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Jellyfish Outlived Early Humans by 500 Million Years

A monumental discovery was recently announced by scientists who have unearthed the oldest species of swimming jellyfish in 505-million-year-old fossils at the Burgess Shale site in Canada, renowned for its remarkable preservation of ancient species. The newly discovered species, named Burgessomedusa phasmiformis, possessed a bell-shaped body that could grow up to 20cm in height and boasted roughly 90 short tentacles, presumably utilized for snaring sizable prey.

To put this discovery into perspective, the earliest human ancestors emerged between five and seven million years ago. Thus, these ancient jellyfish roamed the oceans approximately 500 million years before the first humans began their bipedal journey across Africa’s vast landscapes.


Jellyfish are a subset of the cnidaria phylum known as medusozoans and are made up of 95 per cent water. Their watery composition and consequent decomposition after death make jellyfish fossilization a rare event. This scarcity of tangible evidence means that our understanding of their evolutionary history has primarily relied on the microscopic fossilized larvae stages and molecular studies from living jellyfish specimens.

Considering these obstacles, the jellyfish fossils uncovered from the late 1980s and early 1990s have been hailed as extraordinary. However, it took many years for paleontologists to finalize a formal description of these fossils. The results of these painstaking efforts were finally published on Tuesday, August 1, in the Proceedings of the Royal Society B.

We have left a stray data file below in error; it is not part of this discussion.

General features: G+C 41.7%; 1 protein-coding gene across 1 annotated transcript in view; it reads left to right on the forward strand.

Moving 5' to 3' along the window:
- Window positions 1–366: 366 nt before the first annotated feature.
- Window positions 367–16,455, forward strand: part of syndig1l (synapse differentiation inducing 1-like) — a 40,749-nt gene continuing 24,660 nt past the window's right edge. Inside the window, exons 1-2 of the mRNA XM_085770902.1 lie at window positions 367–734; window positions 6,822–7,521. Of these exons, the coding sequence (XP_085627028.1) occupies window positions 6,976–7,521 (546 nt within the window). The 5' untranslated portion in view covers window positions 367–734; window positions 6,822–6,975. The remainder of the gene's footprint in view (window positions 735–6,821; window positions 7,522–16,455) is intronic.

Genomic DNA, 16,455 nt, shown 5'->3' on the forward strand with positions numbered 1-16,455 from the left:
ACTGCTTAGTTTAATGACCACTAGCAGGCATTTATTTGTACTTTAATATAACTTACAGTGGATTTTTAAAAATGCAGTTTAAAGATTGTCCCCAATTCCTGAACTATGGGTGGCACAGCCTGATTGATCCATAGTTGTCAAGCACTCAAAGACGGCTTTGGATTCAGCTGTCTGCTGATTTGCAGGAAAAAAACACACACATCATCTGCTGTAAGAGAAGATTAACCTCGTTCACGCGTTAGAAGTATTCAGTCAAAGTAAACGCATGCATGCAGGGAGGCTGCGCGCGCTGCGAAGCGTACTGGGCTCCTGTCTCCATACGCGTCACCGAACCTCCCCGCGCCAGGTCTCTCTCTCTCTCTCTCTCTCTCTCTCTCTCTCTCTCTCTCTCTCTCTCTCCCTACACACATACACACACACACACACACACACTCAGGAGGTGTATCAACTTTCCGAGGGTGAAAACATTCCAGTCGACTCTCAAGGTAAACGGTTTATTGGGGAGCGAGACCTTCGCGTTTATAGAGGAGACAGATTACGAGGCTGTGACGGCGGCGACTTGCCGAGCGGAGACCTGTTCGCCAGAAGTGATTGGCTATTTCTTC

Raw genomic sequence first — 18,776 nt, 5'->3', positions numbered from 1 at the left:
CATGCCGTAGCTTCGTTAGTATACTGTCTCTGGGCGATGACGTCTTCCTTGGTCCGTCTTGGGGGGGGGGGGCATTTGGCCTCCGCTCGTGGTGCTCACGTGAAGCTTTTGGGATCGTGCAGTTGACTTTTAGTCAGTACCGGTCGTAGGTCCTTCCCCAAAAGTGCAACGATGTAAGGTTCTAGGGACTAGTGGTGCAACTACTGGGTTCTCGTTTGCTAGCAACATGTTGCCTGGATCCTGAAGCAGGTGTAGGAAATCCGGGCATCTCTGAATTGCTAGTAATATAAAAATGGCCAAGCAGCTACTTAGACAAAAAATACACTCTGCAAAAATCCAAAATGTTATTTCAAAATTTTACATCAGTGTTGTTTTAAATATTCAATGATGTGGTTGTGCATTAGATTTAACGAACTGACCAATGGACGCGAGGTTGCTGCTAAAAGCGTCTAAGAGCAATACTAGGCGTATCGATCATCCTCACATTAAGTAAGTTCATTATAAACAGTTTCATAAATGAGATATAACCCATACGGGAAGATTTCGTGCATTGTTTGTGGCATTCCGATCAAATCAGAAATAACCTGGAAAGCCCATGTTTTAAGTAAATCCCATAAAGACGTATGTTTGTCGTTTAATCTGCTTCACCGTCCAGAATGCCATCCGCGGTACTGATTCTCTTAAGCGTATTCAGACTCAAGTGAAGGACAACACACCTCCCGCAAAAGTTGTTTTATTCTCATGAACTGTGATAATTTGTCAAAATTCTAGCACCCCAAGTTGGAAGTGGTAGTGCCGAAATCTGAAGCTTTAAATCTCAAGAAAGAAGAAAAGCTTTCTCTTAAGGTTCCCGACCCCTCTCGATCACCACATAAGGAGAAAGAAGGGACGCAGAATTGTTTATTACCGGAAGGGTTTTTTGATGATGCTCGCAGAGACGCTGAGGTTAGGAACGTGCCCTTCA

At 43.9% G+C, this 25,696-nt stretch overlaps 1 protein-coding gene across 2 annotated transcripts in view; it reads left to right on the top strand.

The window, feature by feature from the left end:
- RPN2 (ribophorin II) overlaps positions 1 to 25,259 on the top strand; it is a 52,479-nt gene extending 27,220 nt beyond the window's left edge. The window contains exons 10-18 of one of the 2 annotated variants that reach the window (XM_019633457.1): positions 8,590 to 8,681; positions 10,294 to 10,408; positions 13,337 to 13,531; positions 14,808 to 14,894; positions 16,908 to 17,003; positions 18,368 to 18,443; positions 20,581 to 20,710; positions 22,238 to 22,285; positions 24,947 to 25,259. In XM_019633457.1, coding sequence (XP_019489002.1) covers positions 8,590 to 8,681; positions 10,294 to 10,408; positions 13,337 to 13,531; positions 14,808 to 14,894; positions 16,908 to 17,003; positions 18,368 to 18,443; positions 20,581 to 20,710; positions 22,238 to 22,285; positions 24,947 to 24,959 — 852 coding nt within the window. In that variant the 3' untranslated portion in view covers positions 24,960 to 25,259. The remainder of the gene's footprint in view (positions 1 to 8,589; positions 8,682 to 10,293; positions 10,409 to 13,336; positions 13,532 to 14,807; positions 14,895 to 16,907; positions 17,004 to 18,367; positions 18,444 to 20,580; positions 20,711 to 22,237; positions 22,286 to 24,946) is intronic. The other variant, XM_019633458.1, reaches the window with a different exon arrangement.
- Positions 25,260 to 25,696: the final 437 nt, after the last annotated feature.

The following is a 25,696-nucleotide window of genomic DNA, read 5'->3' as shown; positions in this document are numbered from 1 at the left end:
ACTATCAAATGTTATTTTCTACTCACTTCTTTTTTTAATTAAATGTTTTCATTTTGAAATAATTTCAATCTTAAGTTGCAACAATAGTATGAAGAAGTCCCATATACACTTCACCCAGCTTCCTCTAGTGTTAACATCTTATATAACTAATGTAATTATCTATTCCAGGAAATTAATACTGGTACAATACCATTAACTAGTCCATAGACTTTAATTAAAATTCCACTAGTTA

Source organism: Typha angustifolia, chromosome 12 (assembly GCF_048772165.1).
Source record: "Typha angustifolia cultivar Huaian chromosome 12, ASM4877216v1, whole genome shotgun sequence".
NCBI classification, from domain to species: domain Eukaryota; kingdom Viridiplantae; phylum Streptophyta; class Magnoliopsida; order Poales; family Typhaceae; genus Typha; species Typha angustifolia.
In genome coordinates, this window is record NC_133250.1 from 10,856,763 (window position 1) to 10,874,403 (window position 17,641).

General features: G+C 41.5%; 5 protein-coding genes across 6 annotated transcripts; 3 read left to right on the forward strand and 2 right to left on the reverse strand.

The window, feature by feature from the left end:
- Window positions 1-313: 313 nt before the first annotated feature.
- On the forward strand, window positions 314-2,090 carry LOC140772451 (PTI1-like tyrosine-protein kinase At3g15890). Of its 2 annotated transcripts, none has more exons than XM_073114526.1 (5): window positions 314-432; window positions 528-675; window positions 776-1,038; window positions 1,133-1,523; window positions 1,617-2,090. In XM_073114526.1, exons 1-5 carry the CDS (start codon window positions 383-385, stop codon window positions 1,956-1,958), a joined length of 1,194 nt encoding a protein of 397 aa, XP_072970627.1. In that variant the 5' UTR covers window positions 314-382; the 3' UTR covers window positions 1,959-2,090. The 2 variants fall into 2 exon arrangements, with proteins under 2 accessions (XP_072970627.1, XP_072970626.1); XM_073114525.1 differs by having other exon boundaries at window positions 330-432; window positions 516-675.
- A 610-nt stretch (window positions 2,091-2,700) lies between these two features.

Dr. Jean-Bernard Caron, a curator of invertebrate paleontology at the Royal Ontario Museum, expressed his astonishment at the discovery of such fragile creatures preserved in the rock layers atop mountains. “Finding such incredibly delicate animals preserved in rock layers on top of these mountains is such a wondrous discovery,” Dr. Caron told The Guardian.


This exciting discovery adds yet another fascinating lineage of animals to the rich tapestry of the Burgess Shale, offering valuable insights into the evolutionary journey of life on Earth. Joe Moysiuk, a co-author of the study and a paleontology student at the University of Toronto, remarked upon the challenge and importance of finding concrete evidence of jellyfish in the Cambrian fossil record, given their ancient origins.


The discovery of Burgessomedusa phasmiformis paints a picture of a more intricate Cambrian food chain than previously believed. According to Moysiuk, the evidence supports the theory that these jellyfish were indeed swimming during that era.


A total of 182 fossils of Burgessomedusa were reportedly found at a specific site in Canada known as the Raymond Quarry. The fossils remained undetected for a long period. “Is it that they tended to live high in the water column, out of reach from the mud flows that buried these ancient seafloor communities?” Moysiuk asked in Smithsonian magazine. The mystery continues, reminding us that our planet still has secrets to share about its ancient past.

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